At what point do we forgive David Warner?
AS David Warner approached his century during Wednesday night’s World Cup match against Pakistan, many were wondering: will we see the leap?
The trademark ‘Toyota celebration’ had become a regular showing every time Warner hit a hundred, whether it be in the Test match, ODI or T20 arena.
Some loved it, some hated it, but regardless, the fiery left-hander owned it.
But that was before Cape Town.
Warner had arguably the biggest hand in ‘Sandpaper-gate’; he orchestrated the plan, before getting his younger, more inexperienced team-mate Cameron Bancroft to do his dirty work.
It was conduct unbecoming of the vice-captain of the Australian cricket team, and it left fans back home with a rotten taste in their mouths.
While skipper Steve Smith and Bancroft were equally to blame in the cheating – Smith for turning a blind eye as captain and allowing it to happen – it was Warner who took the biggest hit to his popularity stocks.
Much of it was centred around the idea he, as a leader, had hung his impressionable team-mate out to dry.
As a result, the Warner brand had suffered what seemed to be irreparable damage.
The entire saga visibly left him a broken man; there were the tears at his press conference, and unlike Bancroft and Smith – who appeared in television interviews and ads while serving their suspensions – Warner largely shunned the spotlight.
From the outside looking in, it appeared ‘Sandpaper-gate’ had humbled the notoriously fiery competitor known as ‘the Bull’.
It is for that reason many people watching around the world waited with interest to see whether they’d see a reserved celebration from Warner if he reached his century, or not.
After edging the ball past the keeper, it was as if all the emotions Warner had experienced during his 12-month exile came pouring out at once.
The hundred – his first in England in any format – seemed to mean that little bit extra.
Just like before, some loved it, some hated it, but Warner owned it.
The performance ended up proving the most defining in the match, which the Aussies went on to win by 41 runs.
Warner was named Man of the Match, but was widely praised for giving his award to a young Aussie fan in the crowd.
We asked ourselves: are we seeing a new and improved version of David Warner?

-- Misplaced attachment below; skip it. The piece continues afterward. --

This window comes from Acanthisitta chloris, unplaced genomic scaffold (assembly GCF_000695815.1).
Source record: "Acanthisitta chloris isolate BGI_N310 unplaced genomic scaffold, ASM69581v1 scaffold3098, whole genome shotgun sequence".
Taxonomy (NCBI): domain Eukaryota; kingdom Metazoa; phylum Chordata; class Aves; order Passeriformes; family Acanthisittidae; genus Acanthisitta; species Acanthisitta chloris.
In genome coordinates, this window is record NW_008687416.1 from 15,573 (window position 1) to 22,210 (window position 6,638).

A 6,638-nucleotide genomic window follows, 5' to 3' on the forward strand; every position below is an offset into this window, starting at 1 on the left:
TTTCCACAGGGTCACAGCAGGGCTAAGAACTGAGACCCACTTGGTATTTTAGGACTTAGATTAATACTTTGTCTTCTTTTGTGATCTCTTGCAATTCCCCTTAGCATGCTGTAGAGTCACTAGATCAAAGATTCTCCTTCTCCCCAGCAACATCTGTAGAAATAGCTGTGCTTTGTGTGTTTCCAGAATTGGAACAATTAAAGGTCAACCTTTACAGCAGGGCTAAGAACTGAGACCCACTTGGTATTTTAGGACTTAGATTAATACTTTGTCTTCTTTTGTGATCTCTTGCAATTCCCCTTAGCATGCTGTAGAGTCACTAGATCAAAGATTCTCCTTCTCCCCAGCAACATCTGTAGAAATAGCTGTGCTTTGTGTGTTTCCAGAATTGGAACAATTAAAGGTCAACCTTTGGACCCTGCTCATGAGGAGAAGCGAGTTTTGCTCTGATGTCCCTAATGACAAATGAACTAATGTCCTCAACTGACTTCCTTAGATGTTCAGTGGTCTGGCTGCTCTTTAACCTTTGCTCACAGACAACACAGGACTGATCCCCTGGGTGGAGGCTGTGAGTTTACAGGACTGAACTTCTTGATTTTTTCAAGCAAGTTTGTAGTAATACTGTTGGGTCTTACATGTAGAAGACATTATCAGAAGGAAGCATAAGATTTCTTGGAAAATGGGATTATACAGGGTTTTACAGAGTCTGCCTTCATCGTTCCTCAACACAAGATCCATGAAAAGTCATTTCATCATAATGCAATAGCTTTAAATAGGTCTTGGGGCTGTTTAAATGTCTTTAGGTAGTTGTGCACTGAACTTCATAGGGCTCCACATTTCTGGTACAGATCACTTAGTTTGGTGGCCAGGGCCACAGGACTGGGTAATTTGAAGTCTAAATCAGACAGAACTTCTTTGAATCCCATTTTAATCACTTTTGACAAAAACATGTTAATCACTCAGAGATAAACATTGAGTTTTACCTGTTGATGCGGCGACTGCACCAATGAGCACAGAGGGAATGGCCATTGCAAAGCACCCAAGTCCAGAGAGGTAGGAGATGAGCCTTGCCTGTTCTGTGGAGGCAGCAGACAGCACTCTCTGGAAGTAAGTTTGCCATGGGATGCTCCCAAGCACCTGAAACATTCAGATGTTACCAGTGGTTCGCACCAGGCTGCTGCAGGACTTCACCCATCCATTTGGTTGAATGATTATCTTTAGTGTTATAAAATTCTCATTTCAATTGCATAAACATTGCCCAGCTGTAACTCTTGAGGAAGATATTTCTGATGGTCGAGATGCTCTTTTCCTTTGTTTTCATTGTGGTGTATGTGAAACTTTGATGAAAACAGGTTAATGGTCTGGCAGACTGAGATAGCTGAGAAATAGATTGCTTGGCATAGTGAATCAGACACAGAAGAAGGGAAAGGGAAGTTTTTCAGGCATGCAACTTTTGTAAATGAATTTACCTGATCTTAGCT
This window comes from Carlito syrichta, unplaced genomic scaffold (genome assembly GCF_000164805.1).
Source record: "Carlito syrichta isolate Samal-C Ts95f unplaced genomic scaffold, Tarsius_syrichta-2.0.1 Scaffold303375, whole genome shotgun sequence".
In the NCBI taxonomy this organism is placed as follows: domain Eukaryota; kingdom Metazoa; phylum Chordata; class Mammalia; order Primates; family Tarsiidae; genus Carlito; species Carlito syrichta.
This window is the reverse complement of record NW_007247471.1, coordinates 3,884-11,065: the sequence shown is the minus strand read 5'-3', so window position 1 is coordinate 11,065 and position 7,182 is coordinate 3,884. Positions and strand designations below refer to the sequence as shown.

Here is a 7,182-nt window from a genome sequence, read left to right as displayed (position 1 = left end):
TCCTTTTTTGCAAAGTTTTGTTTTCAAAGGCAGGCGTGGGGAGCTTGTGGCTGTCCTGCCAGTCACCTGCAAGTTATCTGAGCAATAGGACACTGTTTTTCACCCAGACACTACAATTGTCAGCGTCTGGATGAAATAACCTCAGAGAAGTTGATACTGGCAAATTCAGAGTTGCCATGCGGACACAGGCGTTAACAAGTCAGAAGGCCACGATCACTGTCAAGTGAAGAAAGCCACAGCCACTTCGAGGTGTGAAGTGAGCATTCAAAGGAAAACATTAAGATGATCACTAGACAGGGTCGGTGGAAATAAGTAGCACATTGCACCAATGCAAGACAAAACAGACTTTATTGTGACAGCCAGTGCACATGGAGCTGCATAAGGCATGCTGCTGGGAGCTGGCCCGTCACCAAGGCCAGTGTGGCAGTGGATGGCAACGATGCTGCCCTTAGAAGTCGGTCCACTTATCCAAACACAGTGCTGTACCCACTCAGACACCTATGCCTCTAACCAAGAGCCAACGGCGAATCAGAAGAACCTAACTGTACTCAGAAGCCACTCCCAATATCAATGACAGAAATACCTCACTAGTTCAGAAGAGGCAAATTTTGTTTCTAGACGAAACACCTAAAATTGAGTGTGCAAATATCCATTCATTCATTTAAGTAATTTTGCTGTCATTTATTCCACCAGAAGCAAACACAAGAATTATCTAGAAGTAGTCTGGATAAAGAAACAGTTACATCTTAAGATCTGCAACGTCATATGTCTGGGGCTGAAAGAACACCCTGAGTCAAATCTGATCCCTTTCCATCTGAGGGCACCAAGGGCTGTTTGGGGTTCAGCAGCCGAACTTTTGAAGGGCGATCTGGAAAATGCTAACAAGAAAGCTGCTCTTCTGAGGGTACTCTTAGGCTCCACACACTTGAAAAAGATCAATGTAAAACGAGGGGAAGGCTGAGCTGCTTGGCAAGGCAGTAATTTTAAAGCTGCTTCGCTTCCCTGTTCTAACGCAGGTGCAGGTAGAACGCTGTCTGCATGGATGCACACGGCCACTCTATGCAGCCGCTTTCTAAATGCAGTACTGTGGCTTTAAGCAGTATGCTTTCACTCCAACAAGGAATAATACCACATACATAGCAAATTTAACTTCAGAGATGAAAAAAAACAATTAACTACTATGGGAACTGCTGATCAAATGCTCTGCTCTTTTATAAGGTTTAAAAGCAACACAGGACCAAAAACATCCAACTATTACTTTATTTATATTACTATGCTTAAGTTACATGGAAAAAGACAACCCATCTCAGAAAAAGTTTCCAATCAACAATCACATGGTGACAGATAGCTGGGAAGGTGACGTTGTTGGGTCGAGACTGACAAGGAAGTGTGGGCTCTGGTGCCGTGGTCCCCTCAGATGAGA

And can we as a nation finally, truly forgive him for his role in Australian cricket’s darkest day?
Most fans across the country will still find themselves conflicted about how they really feel.
So many people felt truly betrayed by the actions of ‘the Cape Town three’, and those feelings aren’t simply erased by a single World Cup century.
The biggest sticking point is that fans are searching for a sign Warner has changed – and no bigger example of that would’ve been for him to put the over the top celebration on ice.
The fact that didn’t occur will prompt many to question whether ‘Sandpaper-gate’ has changed him at all.
Regardless, the reality is Warner is back and is here to stay, and at some point those who are still hesitant to forgive him for his past wrongdoings will find a way to do so.
As they say, time heals.
Ironically, Warner wasn’t the only player in the match with a chequered past to perform.
Pakistan’s Mohammad Amir took five wickets in a brilliant bowling performance, but the 27-year-old paceman has had a difficult road in his cricket journey.
After bursting onto the Test match scene as a teenager, Amir looked to have the cricket world at his feet, such was the quick’s raw talent.
But in 2011 he was convicted of spot-fixing, along with two other team-mates, and dealt a five-year ban from the game.
Amir’s performance shows that there is a path to redemption, but it’s not one that happens overnight – regardless of the sentence having been served in full.
Warner seems to be in a good place; he’s back playing his best, and his performance on Wednesday night would’ve warmed the hearts of many Aussies watching at home.
But it’s his actions moving forward that will determine whether he truly win’s back the cricket public’s trust, and how quickly he does it.